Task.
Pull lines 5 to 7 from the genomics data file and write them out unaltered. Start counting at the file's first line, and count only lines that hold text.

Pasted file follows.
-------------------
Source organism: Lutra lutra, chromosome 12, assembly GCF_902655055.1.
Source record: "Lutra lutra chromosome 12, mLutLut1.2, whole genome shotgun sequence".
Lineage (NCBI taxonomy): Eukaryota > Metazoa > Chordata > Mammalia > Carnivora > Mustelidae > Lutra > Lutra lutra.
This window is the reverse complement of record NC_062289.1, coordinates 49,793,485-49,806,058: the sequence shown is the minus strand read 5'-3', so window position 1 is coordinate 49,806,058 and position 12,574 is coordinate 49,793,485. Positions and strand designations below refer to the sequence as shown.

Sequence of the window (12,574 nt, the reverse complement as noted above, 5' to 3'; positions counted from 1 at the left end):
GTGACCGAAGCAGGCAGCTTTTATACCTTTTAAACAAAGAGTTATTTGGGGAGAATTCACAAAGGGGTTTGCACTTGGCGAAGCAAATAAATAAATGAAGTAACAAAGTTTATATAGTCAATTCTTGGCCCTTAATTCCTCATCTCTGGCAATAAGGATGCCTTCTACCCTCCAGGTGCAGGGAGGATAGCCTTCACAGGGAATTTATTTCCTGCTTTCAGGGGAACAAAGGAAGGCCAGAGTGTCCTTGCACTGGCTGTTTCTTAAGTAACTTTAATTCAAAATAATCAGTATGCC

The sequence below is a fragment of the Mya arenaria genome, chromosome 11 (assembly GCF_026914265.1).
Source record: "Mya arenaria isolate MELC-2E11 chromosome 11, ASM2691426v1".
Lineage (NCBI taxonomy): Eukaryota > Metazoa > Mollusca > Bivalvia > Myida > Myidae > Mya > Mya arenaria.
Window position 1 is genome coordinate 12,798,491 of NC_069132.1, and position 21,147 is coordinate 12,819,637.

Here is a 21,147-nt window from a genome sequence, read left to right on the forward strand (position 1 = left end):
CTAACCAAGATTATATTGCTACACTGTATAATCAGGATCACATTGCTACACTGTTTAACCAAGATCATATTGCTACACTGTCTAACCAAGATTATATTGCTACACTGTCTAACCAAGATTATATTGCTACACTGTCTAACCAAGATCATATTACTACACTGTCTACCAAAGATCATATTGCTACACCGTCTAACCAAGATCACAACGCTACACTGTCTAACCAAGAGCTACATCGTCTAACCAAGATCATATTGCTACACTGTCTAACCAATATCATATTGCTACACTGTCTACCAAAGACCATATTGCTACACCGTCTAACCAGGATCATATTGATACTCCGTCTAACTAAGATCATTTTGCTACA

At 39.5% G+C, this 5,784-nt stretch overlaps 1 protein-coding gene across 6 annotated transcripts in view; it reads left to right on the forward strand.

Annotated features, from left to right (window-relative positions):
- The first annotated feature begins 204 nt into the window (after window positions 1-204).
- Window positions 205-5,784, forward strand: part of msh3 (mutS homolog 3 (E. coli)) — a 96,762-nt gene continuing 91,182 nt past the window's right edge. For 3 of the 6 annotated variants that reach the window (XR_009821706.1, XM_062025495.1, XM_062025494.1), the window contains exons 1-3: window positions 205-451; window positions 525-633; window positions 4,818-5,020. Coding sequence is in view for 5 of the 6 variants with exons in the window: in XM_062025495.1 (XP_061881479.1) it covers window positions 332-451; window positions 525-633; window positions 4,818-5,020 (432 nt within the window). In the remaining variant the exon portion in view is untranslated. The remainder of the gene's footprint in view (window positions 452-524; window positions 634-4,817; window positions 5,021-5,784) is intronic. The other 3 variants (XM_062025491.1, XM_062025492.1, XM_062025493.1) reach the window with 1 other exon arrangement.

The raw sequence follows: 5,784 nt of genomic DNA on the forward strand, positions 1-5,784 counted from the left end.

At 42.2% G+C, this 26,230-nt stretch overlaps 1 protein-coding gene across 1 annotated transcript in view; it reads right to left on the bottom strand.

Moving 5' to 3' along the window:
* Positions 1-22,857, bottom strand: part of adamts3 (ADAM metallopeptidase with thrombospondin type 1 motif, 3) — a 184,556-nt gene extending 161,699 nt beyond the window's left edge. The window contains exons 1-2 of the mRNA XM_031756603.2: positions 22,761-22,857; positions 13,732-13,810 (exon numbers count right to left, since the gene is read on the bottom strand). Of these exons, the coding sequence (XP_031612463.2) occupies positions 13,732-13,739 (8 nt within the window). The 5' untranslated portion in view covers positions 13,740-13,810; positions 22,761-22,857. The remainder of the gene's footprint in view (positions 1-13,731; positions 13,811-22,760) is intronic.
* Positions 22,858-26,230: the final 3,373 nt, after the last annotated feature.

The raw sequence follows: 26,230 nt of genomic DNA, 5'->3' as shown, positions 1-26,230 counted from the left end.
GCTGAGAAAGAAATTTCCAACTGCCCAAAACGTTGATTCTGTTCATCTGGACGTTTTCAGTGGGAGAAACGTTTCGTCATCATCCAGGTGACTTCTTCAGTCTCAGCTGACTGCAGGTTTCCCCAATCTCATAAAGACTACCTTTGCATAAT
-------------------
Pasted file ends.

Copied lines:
Sequence of the window (12,574 nt, the reverse complement as noted above, 5' to 3'; positions counted from 1 at the left end):
GTGACCGAAGCAGGCAGCTTTTATACCTTTTAAACAAAGAGTTATTTGGGGAGAATTCACAAAGGGGTTTGCACTTGGCGAAGCAAATAAATAAATGAAGTAACAAAGTTTATATAGTCAATTCTTGGCCCTTAATTCCTCATCTCTGGCAATAAGGATGCCTTCTACCCTCCAGGTGCAGGGAGGATAGCCTTCACAGGGAATTTATTTCCTGCTTTCAGGGGAACAAAGGAAGGCCAGAGTGTCCTTGCACTGGCTGTTTCTTAAGTAACTTTAATTCAAAATAATCAGTATGCC

The sequence below is a fragment of the Mya arenaria genome, chromosome 11 (assembly GCF_026914265.1).